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Marketing Mix Modeling

Marketing Mix Modeling

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Published by Robert Farkas
Marketing mix modeling
Marketing mix modeling

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Categories:Types, Business/Law
Published by: Robert Farkas on Aug 01, 2013
Copyright:Attribution Non-commercial


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Marketing mix modeling
From Wikipedia, the free encyclopedia
Marketing mix modeling
(MMM) is a term of art for the use of statistical analysis such as multivariateregressions on sales and marketing time series data to estimate the impact of various marketing tactics(marketing mix) on sales and then forecast the impact of future sets of tactics. It is often used tooptimize advertising mix and promotional tactics with respect to sales revenue or profit.The techniques were developed by econometricians and were first applied to consumer packagedgoods, since manufacturers of those goods had access to good data on sales and marketing support.Early pioneer-users of econometric modeling were the ATG group at the advertising agency JWT in the1990s and the specialist modeling agency OHAL since the late 1980s. These agencies took MMM frombeing a little-used and academic discipline to being a widespread and common marketing tool.Improved availability of data, massively greater computing power, and the pressure to measure andoptimize marketing spend has driven the explosion in popularity as a marketing tool. In the recent timesMMM has found acceptance as a trustworthy marketing tool among the major consumer marketingcompanies. Often in the digital media context, MMM is referred to as attribution modeling.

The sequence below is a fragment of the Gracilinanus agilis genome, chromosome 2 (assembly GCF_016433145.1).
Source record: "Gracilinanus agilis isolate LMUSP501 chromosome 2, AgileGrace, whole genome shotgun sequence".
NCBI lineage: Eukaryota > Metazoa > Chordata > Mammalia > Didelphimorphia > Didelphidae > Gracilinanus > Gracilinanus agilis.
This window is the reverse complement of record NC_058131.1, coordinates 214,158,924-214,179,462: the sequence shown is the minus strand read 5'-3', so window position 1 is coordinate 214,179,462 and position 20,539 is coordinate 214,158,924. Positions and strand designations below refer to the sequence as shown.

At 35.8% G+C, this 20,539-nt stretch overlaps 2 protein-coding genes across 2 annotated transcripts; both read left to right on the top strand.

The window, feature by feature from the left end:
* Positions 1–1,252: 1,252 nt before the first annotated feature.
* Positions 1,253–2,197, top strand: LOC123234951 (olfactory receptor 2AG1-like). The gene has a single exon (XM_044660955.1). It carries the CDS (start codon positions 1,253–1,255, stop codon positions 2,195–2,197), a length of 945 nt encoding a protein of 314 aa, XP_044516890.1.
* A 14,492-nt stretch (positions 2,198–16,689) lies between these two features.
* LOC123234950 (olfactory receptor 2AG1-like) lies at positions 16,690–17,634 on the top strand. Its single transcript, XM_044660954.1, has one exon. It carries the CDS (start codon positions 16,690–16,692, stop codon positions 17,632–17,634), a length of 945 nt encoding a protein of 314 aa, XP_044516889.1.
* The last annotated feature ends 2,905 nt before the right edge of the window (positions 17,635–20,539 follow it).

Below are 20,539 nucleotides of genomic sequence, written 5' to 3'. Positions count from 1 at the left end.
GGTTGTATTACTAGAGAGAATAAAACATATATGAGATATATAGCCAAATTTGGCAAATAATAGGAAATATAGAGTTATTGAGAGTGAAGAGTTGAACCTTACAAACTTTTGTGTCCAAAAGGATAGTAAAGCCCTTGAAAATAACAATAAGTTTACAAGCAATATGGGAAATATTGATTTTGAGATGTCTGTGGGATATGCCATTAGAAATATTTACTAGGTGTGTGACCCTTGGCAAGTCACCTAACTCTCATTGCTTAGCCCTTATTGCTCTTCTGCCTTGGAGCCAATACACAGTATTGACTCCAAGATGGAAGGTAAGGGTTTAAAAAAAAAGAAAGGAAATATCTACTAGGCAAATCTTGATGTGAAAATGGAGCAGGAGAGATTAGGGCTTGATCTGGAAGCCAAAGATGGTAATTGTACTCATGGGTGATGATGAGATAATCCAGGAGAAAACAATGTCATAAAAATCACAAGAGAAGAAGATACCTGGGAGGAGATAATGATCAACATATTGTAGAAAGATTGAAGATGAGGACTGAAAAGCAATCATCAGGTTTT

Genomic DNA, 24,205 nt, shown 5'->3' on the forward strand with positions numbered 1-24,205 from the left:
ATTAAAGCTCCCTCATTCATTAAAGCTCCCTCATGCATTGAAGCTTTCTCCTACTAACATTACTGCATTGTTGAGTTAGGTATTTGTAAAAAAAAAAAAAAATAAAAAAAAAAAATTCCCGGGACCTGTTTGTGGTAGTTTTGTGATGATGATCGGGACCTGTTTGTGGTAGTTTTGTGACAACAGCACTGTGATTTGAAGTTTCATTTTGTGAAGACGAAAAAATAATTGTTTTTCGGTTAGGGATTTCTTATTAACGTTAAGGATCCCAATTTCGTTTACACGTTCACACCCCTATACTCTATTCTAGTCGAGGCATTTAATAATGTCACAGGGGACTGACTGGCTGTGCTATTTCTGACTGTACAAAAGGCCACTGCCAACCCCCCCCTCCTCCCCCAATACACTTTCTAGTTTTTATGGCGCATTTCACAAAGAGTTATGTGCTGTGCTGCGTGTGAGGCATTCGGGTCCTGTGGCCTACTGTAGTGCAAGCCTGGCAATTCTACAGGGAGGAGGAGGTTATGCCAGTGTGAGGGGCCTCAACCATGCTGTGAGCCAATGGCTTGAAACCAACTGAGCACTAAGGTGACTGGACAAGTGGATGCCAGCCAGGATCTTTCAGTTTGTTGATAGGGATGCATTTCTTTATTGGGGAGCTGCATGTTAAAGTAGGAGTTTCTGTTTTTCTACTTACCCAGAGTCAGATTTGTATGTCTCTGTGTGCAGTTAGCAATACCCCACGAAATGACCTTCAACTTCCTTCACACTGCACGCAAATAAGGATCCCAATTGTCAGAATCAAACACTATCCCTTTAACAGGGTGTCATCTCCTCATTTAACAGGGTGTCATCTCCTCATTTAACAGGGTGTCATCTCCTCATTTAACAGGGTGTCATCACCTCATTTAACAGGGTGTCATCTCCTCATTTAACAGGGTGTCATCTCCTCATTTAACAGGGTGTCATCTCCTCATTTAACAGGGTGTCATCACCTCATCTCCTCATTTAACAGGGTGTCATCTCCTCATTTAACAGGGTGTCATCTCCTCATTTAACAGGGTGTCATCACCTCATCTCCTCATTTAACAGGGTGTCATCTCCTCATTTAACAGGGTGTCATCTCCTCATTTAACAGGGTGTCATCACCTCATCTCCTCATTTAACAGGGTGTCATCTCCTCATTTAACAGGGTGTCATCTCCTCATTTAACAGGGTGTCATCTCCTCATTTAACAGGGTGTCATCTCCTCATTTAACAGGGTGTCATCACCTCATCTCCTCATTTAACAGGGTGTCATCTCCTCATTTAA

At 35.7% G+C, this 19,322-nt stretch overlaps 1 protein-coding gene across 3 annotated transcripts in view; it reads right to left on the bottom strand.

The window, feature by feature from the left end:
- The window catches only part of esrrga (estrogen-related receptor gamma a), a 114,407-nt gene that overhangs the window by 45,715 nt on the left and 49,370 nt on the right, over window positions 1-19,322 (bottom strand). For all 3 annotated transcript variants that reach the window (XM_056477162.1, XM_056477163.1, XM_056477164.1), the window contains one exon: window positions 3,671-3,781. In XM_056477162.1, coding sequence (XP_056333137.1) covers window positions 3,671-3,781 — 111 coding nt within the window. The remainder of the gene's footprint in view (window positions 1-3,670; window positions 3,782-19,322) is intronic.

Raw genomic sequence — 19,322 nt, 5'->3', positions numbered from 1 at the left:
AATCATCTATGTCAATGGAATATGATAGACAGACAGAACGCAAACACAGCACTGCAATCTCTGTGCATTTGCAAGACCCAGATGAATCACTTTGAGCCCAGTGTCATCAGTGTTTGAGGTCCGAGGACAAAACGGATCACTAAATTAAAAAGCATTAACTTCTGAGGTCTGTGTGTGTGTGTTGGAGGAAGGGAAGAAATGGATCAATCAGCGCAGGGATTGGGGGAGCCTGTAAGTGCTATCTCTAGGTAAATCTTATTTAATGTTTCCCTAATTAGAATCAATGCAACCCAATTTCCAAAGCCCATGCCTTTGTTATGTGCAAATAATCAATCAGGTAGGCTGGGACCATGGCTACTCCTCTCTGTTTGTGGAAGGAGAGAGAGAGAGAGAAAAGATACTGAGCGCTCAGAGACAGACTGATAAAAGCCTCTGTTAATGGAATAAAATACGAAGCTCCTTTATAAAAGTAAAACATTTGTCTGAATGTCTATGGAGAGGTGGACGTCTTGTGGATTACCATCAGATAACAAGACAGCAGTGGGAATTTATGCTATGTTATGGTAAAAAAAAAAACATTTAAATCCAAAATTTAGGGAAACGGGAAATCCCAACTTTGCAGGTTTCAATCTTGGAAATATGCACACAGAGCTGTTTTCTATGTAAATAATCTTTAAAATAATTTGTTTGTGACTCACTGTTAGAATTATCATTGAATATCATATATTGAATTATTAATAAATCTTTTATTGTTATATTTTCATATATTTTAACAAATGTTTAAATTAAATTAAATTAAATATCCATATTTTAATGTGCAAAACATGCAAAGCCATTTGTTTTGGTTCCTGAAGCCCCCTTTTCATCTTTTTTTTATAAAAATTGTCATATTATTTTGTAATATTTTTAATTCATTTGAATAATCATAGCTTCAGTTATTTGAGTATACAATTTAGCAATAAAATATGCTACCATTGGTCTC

1 History2 Marketing mix model2.1 Components2.2 Elements measured in MMM2.2.1 Base and incremental volume2.2.2 Media and advertising2.2.3 Trade promotions2.2.4 Pricing2.2.5 Distribution2.2.6 Launches2.2.7 Competition3 Studies in MMM4 Adoption of MMM by the industry5 Limitations6 See also7 References8 External links
The term Market Mix Modeling was developed by Neil Borden who first started using the phrase in1949. “An executive is a mixer of ingredients, who sometimes follows a recipe as he goes along,sometimes adapts a recipe to the ingredients immediately available, and sometimes experiments with or